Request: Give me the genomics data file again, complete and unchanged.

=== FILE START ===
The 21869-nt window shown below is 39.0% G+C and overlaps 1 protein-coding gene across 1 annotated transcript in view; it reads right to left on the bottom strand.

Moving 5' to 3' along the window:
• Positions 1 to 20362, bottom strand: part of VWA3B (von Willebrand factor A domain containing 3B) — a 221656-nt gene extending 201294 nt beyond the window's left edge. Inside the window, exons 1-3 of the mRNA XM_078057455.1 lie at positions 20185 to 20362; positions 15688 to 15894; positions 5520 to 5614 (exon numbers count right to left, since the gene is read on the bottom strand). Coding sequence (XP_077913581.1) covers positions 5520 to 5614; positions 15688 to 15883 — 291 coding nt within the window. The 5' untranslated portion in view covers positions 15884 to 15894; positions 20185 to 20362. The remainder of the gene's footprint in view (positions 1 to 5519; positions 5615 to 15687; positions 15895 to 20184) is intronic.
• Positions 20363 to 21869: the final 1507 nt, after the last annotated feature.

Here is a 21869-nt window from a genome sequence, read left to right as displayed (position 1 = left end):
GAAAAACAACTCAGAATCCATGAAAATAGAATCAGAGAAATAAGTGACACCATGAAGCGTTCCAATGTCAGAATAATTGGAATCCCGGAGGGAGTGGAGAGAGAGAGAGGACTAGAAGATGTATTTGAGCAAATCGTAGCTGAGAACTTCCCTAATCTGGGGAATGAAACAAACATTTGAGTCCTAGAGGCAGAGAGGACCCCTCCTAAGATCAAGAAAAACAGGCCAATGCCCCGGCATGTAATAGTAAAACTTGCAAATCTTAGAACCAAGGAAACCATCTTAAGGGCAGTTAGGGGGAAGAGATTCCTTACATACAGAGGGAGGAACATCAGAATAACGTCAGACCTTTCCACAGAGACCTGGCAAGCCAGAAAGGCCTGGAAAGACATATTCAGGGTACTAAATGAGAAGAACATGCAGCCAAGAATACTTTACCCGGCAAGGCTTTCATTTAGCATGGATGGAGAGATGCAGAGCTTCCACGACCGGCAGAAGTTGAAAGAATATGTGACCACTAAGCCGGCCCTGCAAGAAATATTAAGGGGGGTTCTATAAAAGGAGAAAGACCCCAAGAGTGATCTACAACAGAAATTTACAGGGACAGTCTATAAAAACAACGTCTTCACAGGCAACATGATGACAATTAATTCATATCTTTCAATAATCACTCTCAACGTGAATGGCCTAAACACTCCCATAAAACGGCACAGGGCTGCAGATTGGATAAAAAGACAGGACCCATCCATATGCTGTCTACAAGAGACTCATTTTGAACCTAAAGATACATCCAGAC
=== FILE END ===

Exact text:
The 21869-nt window shown below is 39.0% G+C and overlaps 1 protein-coding gene across 1 annotated transcript in view; it reads right to left on the bottom strand.

Moving 5' to 3' along the window:
• Positions 1 to 20362, bottom strand: part of VWA3B (von Willebrand factor A domain containing 3B) — a 221656-nt gene extending 201294 nt beyond the window's left edge. Inside the window, exons 1-3 of the mRNA XM_078057455.1 lie at positions 20185 to 20362; positions 15688 to 15894; positions 5520 to 5614 (exon numbers count right to left, since the gene is read on the bottom strand). Coding sequence (XP_077913581.1) covers positions 5520 to 5614; positions 15688 to 15883 — 291 coding nt within the window. The 5' untranslated portion in view covers positions 15884 to 15894; positions 20185 to 20362. The remainder of the gene's footprint in view (positions 1 to 5519; positions 5615 to 15687; positions 15895 to 20184) is intronic.
• Positions 20363 to 21869: the final 1507 nt, after the last annotated feature.

Here is a 21869-nt window from a genome sequence, read left to right as displayed (position 1 = left end):
GAAAAACAACTCAGAATCCATGAAAATAGAATCAGAGAAATAAGTGACACCATGAAGCGTTCCAATGTCAGAATAATTGGAATCCCGGAGGGAGTGGAGAGAGAGAGAGGACTAGAAGATGTATTTGAGCAAATCGTAGCTGAGAACTTCCCTAATCTGGGGAATGAAACAAACATTTGAGTCCTAGAGGCAGAGAGGACCCCTCCTAAGATCAAGAAAAACAGGCCAATGCCCCGGCATGTAATAGTAAAACTTGCAAATCTTAGAACCAAGGAAACCATCTTAAGGGCAGTTAGGGGGAAGAGATTCCTTACATACAGAGGGAGGAACATCAGAATAACGTCAGACCTTTCCACAGAGACCTGGCAAGCCAGAAAGGCCTGGAAAGACATATTCAGGGTACTAAATGAGAAGAACATGCAGCCAAGAATACTTTACCCGGCAAGGCTTTCATTTAGCATGGATGGAGAGATGCAGAGCTTCCACGACCGGCAGAAGTTGAAAGAATATGTGACCACTAAGCCGGCCCTGCAAGAAATATTAAGGGGGGTTCTATAAAAGGAGAAAGACCCCAAGAGTGATCTACAACAGAAATTTACAGGGACAGTCTATAAAAACAACGTCTTCACAGGCAACATGATGACAATTAATTCATATCTTTCAATAATCACTCTCAACGTGAATGGCCTAAACACTCCCATAAAACGGCACAGGGCTGCAGATTGGATAAAAAGACAGGACCCATCCATATGCTGTCTACAAGAGACTCATTTTGAACCTAAAGATACATCCAGAC